That on his backe did beare (as batteilant)
A gilden towre, which shone exceedinglie;
That he himselfe through foolish vanitie,
Both for his rich attire, and goodly forme,
Was puffed up with passing furquedrie,
And shortly gan all other beasts to scorne. .
Till that a little Ant, a filly worme,
Into his nostrils creeping, fo him pained,
That, casting downe his towres, he did deforme
Both borrowed pride, and native beautie stained.
Let therefore nought, that great is, therein

Sith fo small thing his happines may varie.


VIII. 2. Adorn'd with bells and bofjes] See the .note on F. Q. i. ii. 13. TODD.

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Looking far foorth into the ocean wide,
A goodly ship with banners bravely dight,
And flag in her top-gallant, I espide
Through the maine sea making her merry flight;
Faire blew the winde into her bosome right;
And th' heavens looked lovely all the while;
That she did seeme to daunce, as in delight,
And at her owne felicitie did smile.
All fodainely there clove unto her keele
A little fish, that men call Remora,
Which stopt her course, and held her by the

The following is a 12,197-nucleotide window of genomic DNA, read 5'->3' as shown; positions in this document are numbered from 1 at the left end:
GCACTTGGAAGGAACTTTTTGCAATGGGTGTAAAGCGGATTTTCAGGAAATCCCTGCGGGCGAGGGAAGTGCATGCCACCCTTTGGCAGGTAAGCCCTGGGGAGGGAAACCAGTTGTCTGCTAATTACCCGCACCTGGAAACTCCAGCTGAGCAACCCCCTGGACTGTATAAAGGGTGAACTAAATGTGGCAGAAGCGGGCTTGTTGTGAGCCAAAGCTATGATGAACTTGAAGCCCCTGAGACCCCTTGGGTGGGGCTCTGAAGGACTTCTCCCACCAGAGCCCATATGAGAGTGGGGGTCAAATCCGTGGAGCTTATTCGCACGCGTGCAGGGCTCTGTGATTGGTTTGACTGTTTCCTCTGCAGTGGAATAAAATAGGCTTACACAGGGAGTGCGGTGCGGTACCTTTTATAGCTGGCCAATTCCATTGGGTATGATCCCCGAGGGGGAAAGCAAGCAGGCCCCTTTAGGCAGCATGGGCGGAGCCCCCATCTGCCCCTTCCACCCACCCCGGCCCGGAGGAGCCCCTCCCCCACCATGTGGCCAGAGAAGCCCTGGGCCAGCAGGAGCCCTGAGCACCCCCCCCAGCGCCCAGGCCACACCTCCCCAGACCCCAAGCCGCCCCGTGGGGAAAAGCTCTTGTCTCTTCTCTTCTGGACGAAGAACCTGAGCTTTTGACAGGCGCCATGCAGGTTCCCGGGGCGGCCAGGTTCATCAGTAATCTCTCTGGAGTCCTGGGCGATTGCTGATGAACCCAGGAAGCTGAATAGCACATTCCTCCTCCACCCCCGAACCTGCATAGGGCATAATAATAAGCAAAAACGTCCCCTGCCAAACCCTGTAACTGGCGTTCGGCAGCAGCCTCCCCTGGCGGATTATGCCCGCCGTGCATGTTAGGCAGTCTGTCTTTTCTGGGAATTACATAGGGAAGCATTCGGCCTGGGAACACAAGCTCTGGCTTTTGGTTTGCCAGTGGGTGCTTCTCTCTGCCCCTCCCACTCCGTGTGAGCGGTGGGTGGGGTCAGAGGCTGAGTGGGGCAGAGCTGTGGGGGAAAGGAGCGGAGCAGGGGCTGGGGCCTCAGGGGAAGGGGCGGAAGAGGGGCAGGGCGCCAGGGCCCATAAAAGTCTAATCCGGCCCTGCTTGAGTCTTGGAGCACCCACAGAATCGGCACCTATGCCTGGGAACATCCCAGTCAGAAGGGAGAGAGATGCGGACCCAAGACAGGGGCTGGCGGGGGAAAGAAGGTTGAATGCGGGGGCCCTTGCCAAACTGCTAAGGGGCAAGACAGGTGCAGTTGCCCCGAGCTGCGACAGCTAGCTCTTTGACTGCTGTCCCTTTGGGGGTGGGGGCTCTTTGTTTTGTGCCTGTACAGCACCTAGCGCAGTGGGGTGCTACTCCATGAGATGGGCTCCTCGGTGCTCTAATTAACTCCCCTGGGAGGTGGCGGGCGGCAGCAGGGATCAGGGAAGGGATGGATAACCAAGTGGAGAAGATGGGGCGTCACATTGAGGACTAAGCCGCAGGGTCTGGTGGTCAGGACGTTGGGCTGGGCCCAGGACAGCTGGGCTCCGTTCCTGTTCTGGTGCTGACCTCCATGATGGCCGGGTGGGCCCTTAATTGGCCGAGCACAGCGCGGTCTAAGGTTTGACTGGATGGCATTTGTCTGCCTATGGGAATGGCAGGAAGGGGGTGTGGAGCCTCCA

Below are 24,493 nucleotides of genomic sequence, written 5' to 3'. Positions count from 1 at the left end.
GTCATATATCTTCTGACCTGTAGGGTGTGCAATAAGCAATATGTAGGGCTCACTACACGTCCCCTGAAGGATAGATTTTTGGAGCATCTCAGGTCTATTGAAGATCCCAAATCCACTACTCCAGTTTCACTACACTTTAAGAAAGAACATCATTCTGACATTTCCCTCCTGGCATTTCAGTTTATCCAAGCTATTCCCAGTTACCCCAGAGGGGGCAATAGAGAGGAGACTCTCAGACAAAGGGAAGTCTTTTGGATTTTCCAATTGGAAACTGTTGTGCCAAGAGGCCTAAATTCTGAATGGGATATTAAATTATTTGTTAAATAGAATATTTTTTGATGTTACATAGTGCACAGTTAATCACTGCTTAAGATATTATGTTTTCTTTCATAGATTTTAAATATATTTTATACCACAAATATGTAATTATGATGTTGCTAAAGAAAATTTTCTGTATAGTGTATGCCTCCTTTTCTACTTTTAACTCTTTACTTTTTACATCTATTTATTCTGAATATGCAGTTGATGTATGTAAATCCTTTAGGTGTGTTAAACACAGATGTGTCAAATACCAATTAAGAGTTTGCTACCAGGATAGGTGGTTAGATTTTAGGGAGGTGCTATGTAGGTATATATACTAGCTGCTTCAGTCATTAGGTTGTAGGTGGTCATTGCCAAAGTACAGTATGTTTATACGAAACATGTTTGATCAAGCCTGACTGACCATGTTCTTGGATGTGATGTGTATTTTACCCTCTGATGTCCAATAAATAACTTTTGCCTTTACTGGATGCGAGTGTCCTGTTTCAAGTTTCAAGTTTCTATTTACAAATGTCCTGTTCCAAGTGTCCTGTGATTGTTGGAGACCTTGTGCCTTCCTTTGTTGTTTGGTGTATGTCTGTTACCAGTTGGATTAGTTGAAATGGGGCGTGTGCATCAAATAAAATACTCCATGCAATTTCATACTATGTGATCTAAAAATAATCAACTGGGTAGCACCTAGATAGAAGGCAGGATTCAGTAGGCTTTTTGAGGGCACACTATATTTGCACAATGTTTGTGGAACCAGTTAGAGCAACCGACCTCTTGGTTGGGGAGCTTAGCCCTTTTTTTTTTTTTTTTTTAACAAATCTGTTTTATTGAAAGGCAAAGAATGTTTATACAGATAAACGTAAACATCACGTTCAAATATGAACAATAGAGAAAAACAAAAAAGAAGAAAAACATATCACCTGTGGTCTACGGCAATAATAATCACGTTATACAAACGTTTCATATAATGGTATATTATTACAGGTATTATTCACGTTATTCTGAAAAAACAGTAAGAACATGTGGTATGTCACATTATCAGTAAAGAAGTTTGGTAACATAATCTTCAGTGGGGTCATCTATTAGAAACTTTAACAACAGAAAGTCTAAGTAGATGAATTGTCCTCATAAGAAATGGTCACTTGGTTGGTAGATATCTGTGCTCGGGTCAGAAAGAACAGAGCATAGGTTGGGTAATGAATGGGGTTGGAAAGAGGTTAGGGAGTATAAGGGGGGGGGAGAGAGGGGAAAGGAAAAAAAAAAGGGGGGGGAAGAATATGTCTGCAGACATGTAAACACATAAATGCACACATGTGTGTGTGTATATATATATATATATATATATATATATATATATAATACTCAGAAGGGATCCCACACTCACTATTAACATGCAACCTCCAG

heele, That winde nor tide could move her thence

Straunge thing, me seemeth, that so small a

Should able be so great an one to wring.



A mighty Lyon, lord of all the wood,
Having his hunger throughly satisfide

IX. 5. Faire blew the winde &c.] The reader may compare this beautiful defcription of the ship with Gray's equally charming representation in The Bard, ver. 71.

Fair laughs the morn, and soft the zephyr blows, " While proudly riding o'er the azure main

“ In gallant trim the gilded vefsel goes, &c." TODD. IX. 10. A little fish, &c.] The Remora or Sucker; called by Oppian ’Exernis, natem retinens. It is a small fill of the Eelkind; which, according to vulgar report, can stop the largest Ship under fail, by sticking underneath the keel. Catalogue of Oppiau's Files, ut fupr. p. 228. TODD.


With pray

of beasts and spoyle of living blood, Safe in his dreadles den him thought to hide : His sterneffe was his prayfe, his strength his

pride, And all his glory in his cruell clawes. I saw a Wasp, that fiercely him defide, And had him battaile even to his iawes; Sore he him ftong, that it the blood forth

drawes, And his proude heart is fild with fretting ire: In vaine he threats his teeth, his tayle, his

pawes, And from his bloodie eyes doth sparkle fire;

That dead himselfe he wisheth for despight. So weakest may anoy the most of might! 10


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What time the Romaine Empire bore the raine Of all the world, and florisht most in might, The nations gan their soveraigntie disdaine, And cast to quitt them from their bondage

quight: So, when all shrouded were in silent night, 145 The Galles were, by corrupting of a mayde, Poffest nigh of the Capitol through light, Had not a Goose the treachery bewrayde: If then a Goose great Rome from ruine stayde, And love himselfe, the patron of the place, 150 Preservd from being to his foes betrayde;